The Hollow deliver a good old-fashioned dose of rock ‘n roll






Sometimes it’s good to just hear a good old dose of rock ‘n roll without a thousand bells and whistles. The Hollow can be counted on for exactly this, as their self-titled debut packs enough soul, rock and electricity into their 11 tracks to power a small city. If you’re looking for a rocking good time, then look no further: The Hollow are at your service.

James Vilade sings/speaks/shouts his way through each of the tracks with the confidence of a seasoned veteran, Steve Babula lays down some solid bass lines (especially on the rollicking “Ms. Behavior”), Kevin Barry thunders away on the drums (check out is frenetic work on “Rule the World”) throughout and Brian Wilson provides one nasty guitar lick and solo after another (too many songs to mention here). Some of the edges on their songs are rough, but that’s in true rock ‘n roll fashion, so it’s all good.

“Ms. Behavior” is a highlight as the bands rocks out with abandon. “Let It Burn” is another driving rock number filled with excellent drumming and Vilade’s aggressive vocals. In the midst of the raucous noise that fills this album however, is a beautiful, brief ballad called “In Between” where the band croons “Ooo-ooo-ooo” for about a minute as an acoustic guitar combines with some orchestral sounds to create a lush track that is one of the album’s best. “Just Go Away” is another good one because it takes a more funky, jam band approach and makes for another nice change of pace on this record (plus it doesn’t hurt that some of the solos on this track sound like something Joe Satriani would cook up).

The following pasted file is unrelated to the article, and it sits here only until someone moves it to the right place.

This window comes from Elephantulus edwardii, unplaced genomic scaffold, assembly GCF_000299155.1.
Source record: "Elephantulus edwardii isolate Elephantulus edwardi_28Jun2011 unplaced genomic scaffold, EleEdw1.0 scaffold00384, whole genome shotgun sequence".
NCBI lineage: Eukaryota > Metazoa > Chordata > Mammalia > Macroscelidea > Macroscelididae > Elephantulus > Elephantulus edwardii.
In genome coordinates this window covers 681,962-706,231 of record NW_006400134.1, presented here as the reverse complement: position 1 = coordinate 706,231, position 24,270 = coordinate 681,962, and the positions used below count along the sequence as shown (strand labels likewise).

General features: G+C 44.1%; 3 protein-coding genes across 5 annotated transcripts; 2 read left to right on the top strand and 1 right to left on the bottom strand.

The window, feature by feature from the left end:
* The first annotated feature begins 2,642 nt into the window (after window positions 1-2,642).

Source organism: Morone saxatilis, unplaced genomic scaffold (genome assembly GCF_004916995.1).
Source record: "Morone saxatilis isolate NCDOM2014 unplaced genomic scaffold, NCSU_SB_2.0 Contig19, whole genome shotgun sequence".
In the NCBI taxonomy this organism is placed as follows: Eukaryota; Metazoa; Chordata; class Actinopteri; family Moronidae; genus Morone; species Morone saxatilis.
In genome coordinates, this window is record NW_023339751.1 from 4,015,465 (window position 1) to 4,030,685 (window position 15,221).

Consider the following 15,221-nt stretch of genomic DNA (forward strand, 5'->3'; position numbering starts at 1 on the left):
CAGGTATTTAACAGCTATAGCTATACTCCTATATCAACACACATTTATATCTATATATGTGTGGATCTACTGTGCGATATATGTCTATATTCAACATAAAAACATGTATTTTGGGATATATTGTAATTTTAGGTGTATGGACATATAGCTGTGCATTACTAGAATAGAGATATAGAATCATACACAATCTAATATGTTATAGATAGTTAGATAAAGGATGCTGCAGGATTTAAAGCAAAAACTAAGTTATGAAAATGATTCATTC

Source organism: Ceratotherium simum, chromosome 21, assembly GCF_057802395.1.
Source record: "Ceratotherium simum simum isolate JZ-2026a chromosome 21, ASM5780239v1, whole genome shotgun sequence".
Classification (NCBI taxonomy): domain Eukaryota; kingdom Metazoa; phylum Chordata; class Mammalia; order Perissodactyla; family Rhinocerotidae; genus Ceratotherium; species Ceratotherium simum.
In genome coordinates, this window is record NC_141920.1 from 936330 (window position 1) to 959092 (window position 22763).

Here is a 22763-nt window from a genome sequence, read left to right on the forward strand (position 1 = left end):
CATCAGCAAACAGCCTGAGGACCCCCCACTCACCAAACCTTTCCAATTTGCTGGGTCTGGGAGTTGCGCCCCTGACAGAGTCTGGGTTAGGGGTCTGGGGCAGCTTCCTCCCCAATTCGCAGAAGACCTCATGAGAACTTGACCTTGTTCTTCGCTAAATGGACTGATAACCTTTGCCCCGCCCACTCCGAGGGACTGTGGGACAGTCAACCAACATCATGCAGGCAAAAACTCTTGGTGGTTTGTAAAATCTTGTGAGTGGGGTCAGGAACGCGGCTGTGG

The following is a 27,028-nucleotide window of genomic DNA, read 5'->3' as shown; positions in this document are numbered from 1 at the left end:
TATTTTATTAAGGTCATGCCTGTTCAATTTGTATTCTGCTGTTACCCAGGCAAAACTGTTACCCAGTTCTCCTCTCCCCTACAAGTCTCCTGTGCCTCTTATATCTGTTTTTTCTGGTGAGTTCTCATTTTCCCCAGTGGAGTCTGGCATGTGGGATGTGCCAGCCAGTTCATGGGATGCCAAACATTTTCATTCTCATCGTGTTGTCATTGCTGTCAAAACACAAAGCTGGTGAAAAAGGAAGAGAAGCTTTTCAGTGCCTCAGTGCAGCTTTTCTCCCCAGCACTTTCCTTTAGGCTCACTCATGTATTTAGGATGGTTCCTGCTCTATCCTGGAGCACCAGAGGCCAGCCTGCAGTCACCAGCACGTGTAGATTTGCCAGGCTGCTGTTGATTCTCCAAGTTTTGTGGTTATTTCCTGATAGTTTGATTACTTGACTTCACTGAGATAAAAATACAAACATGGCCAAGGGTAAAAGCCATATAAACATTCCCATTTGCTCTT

The Hollow are a band with considerable promise. They don’t just belt out the crunchy rock tracks one after another, but instead they infuse their music with a lot of soul, variety and precision. They also don’t just play the same three chords over and over either, instead choosing to mix in time changes on several songs to change up the dynamics. It’s because they are so well-rounded as musicians that this band has a chance to go somewhere, and The Hollow is a great starting point for the band.

By Brian Palmer

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